Along the way, Emma (Ella Wahlestedt), the middle-school blonde beauty that every boy wishes he had the nerve to talk to, joins the adventure. This is also unfortunate, because it feels like a ripoff of another film that took this premise—geeky boys joining up with a pretty girl on a secret quest—and developed it so much better: J.J. Abrams' Super 8. If only the dialogue, and the character formation, were half as good in Earth to Echo as in Super 8, we might have had a decent summer movie here. Instead, we only get distant echoes of something far better. (Even the ending, which I won't spoil here, is reminiscent of Super 8.)
When it's all over, you'll weep not for Echo, like you did for a certain irresistible alien who captured our hearts in 1982. As the credits roll on Earth for Echo, you'll just shrug your shoulders and say, "Dang. Let's go home and watch E.T."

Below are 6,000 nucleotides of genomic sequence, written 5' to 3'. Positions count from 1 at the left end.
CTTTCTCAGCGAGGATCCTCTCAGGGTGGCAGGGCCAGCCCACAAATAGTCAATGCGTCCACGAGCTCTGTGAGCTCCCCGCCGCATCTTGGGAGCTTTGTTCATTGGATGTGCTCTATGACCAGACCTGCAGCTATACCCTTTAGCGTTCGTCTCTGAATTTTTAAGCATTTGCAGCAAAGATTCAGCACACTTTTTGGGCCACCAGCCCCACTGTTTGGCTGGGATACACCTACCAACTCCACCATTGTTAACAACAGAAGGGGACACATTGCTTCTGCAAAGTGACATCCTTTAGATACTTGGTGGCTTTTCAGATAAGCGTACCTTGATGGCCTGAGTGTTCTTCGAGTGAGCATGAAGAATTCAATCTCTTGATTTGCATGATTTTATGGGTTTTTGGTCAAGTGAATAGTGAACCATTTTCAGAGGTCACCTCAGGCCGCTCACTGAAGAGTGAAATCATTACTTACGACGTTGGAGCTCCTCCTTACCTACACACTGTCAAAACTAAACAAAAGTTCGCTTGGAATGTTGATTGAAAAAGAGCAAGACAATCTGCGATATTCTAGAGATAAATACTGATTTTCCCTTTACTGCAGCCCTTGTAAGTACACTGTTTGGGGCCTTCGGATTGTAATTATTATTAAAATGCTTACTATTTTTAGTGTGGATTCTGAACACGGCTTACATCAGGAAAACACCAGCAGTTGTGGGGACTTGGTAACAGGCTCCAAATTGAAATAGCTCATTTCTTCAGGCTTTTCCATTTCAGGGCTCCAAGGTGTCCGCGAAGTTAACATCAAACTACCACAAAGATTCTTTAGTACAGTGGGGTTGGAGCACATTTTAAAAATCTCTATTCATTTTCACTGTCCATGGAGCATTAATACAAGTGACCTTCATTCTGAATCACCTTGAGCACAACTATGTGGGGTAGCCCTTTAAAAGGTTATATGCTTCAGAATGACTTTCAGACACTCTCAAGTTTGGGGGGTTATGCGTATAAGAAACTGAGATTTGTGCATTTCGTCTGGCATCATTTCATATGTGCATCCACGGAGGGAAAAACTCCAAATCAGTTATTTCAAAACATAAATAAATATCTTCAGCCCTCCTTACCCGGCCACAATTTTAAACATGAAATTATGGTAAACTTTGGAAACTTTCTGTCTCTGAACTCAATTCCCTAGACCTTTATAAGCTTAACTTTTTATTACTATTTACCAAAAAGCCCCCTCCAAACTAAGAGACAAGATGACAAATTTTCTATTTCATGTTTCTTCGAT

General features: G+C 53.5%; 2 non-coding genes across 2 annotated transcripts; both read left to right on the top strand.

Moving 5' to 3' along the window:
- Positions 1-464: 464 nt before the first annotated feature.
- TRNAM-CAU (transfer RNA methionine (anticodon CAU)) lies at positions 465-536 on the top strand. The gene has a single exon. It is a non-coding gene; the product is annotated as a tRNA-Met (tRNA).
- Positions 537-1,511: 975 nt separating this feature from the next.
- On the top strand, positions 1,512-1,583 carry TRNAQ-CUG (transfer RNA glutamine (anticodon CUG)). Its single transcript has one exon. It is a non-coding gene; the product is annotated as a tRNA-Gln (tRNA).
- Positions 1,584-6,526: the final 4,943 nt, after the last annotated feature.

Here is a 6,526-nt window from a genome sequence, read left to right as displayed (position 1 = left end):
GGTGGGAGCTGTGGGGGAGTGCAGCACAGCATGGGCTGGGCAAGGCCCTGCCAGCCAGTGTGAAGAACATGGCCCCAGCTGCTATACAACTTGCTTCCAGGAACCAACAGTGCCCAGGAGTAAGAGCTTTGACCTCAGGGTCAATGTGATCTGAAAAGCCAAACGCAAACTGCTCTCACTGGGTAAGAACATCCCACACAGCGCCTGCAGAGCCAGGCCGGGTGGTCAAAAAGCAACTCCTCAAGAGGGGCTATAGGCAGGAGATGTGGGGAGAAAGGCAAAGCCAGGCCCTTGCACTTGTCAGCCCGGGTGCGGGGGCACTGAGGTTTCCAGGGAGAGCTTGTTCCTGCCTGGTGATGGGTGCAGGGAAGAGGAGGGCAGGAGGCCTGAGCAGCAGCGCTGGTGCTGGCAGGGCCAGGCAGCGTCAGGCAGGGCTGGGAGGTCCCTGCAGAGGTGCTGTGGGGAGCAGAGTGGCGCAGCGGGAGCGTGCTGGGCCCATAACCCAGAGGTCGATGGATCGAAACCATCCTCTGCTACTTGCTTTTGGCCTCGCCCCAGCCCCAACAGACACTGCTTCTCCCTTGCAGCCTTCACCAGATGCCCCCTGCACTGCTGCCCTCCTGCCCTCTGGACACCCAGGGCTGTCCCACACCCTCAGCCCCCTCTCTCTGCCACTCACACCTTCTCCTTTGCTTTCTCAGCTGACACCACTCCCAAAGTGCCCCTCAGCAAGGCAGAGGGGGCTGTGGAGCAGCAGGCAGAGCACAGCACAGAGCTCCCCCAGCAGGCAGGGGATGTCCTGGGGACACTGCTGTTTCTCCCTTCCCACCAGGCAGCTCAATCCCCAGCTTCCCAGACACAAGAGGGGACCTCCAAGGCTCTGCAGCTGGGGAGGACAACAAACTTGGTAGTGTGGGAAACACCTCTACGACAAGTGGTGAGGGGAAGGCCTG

Matter of fact, that's precisely what I suggest.
Earth to Echo is rated PG for some action and peril, and mild language, though, frankly, I can't recall any language that was offensive . . . unlike E.T., which, also rated PG, includes a few choice phrases, and twice uses the s-word. The "peril" here is barely palpable, certainly less than you'll find on Saturday morning TV or many of today's video games. Earth to Echo is very family-friendly, fine for ages 8 and up.
Mark Moring, a former film and music editor at CT, is a writer at Grizzard Communications in Atlanta.